A previous post covered “Meatless Monday” so we’ll look at “Wheatless Wednesday” in this one.

Wheatless Wednesday during World War I

During World War I, the U.S. Food Administration (USFA) administered the “Food Will Win the War” campaign that asked Americans to voluntarily restrict their use of certain foods like wheat, beef, pork, sugar, dairy products, and fats. People were also urged to not hoard or waste food.

1918 U.S. Food Administration Remember the Days PosterIn addition to “Wheatless Wednesday,” people were asked to not eat wheat on Monday and for one meal the rest of the days of the week. People were not necessarily asked to do without bread but to use less wheat flour, thus Victory Bread made with 20% non-wheat ingredients was born. Americans were asked to cut down on wheat consumption by 25%.

By cutting back on wheat flour for 1 year, the United States was able to ship 120 million bushels to Europe (6 times the usual amount).

U.S. Food Administration (USFA)

Buying and Selling Wheat

The U.S. Food Administration Grain Corporation was formed to establish fair prices, and buy and sell wheat and other cereal commodities. They operated without profit. The U.S. Department of Agriculture Grain Standards Act established standardized wheat grade definitions. Pricing considerations included the distance from consuming market, variety of wheat, and relative value for making flour.


The U.S. Food Administration (USFA) published and distributed a lot of printed material. One such publication, WAR ECONOMY in FOOD with Suggestions and Recipes for SUBSTITUTIONS in the PLANNING of MEALS, reads like part propaganda and part useful information.

  • It began with The President’s Call to the Women of the Nation to “do their part.”
  • The next page contained a pledge card to enable those responsible for food in the household to become members of the USFA by pledging to carry out USFA directions and advice. Members received a Membership Window Card to display in their home.
  • The bulk of the 30-page pamphlet contained messages about the food situation and why food needed to be conserved, substitution suggestions, meal planning ideas, recipes, buying tips, and a table of weights and measures.
Home Economists

Professional home economists from the USFA were essential to the success of American food conservation during World War I. They created recipes and menus to help home cooks (mostly women) adapt to food conservation, substitutions, and minimizing waste.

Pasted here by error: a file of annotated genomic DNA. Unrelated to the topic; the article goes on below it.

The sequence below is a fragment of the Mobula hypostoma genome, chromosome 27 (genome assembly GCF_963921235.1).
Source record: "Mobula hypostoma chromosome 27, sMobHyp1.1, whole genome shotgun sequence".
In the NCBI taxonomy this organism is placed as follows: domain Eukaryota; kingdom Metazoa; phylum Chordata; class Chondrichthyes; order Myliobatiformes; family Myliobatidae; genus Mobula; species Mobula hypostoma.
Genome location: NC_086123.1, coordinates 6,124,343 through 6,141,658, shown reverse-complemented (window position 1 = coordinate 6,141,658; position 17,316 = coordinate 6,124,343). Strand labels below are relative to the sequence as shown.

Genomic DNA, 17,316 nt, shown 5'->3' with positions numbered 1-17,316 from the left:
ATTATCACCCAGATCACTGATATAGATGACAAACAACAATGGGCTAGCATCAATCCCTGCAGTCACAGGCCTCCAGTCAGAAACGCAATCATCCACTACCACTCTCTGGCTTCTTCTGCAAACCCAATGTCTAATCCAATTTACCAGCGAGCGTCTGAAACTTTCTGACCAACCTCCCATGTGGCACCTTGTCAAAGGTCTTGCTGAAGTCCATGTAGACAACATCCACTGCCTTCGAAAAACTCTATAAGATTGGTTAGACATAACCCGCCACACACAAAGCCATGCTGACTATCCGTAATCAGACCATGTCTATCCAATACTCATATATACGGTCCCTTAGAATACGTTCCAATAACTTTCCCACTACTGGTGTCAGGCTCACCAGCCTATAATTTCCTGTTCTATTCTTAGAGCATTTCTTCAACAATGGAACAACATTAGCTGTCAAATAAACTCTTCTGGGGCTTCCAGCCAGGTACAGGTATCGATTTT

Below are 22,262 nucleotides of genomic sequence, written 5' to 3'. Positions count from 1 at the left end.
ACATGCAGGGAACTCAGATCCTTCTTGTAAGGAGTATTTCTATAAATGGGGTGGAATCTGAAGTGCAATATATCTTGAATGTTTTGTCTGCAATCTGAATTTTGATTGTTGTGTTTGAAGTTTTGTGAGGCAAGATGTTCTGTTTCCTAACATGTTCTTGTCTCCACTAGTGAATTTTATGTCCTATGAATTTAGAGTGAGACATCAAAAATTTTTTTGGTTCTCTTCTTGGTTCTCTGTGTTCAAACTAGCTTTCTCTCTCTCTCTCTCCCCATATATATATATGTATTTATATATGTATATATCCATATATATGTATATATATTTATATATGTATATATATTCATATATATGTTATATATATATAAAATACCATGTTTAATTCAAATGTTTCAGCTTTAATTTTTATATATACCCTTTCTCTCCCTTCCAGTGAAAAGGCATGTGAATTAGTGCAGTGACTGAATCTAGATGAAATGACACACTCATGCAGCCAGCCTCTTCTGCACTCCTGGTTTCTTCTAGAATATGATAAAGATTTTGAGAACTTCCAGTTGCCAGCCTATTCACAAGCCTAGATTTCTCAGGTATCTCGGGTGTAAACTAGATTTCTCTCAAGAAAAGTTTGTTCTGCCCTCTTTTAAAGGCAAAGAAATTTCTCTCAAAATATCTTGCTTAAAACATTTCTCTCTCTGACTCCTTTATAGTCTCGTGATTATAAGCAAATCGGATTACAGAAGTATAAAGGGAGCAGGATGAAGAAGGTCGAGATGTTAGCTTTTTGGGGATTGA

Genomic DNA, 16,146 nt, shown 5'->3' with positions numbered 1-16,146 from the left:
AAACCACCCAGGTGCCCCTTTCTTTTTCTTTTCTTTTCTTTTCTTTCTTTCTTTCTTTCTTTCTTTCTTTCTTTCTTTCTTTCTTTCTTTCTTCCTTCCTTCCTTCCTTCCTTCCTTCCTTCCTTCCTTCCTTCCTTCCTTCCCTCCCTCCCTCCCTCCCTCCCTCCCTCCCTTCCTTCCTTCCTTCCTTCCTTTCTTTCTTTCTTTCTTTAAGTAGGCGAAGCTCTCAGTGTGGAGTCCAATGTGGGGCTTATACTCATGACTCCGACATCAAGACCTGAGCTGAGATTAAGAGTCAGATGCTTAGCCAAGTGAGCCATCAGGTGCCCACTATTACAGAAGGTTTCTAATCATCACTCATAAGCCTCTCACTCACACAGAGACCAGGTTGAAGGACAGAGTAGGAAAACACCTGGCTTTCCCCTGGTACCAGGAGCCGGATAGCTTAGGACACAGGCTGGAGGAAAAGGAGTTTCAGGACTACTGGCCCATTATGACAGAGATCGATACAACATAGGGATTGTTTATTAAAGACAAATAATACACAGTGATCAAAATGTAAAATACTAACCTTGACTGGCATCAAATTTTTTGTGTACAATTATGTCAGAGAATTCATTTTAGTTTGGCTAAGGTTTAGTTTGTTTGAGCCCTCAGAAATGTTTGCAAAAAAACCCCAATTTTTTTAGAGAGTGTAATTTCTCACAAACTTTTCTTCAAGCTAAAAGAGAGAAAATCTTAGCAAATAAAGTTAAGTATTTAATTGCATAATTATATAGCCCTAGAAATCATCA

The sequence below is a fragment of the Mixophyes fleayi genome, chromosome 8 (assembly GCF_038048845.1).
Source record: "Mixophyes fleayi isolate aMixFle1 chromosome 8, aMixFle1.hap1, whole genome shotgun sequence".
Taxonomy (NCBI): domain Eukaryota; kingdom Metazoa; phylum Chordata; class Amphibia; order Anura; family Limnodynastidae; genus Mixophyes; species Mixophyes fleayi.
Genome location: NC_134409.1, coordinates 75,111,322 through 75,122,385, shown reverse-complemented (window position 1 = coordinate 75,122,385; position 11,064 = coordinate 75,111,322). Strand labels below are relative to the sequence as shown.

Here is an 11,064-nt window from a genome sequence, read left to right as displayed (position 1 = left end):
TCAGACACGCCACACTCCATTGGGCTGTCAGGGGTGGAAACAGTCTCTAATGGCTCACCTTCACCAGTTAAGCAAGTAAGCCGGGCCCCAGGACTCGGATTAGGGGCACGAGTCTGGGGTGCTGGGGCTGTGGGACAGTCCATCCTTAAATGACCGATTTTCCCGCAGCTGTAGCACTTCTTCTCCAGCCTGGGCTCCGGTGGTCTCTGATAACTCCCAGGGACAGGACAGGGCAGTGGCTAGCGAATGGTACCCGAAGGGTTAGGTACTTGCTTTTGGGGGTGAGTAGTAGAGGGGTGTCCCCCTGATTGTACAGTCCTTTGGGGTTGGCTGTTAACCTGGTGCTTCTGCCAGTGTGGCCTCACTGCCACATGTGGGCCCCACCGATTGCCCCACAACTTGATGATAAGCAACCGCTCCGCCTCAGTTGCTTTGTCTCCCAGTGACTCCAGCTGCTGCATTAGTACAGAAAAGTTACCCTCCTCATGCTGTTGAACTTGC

As for wheat, these creative women developed recipes for bread, muffins, biscuits, griddle cakes, quick bread, and cakes made with non-wheat ingredients that included corn, barley, buckwheat, oats, rye (for a time), potatoes, and even peanut butter. For example, a recipe for War Cake contained no wheat flour, butter, eggs, or milk.

Wheatless Wednesday in the 21st Century

Type “Wheatless Wednesday” in your Internet web browser and most of the initial pages of results will be websites and blogs offering gluten-free recipes, food products, or dining options.

Gluten Free

Gluten is a protein present in cereal grains such as wheat, barley, and rye. These grains are used in bread, pasta, processed foods, medicines, and cosmetics. Gluten is responsible for the elastic texture of dough that helps bread rise and keep its shape.

According to a WebMD feature entitled “Going Gluten-Free,” about 1% of the population has celiac disease (an intolerance to gluten), and 10% may be gluten-reactive (some sensitivity to gluten).

Gluten-free alternatives to grains include brown rice flour, corn, buckwheat, quinoa, millet, and oats to name a few.


A companion to gluten-free is anti-wheat. This appears to be related to concerns about wheat’s glycemic index and that raises blood sugar (although this is true of all carbohydrates) which might lead to inflammation and weight gain. Some suggest cutting wheat out altogether while others recommend a more moderate approach of eating more whole wheat and less highly refined products like white bread.

Whole Wheat Grain Kernels and StalksIn the 21st century, “Wheatless Wednesday” has left it’s war roots behind and migrated to “Gluten Free” and “Anti-Wheat” days, recipes, products, and menu items.

Perhaps instead of “Wheatless Wednesday” we might look at wheat in a more positive light and go with something like  “Whole Wheat Wednesday”.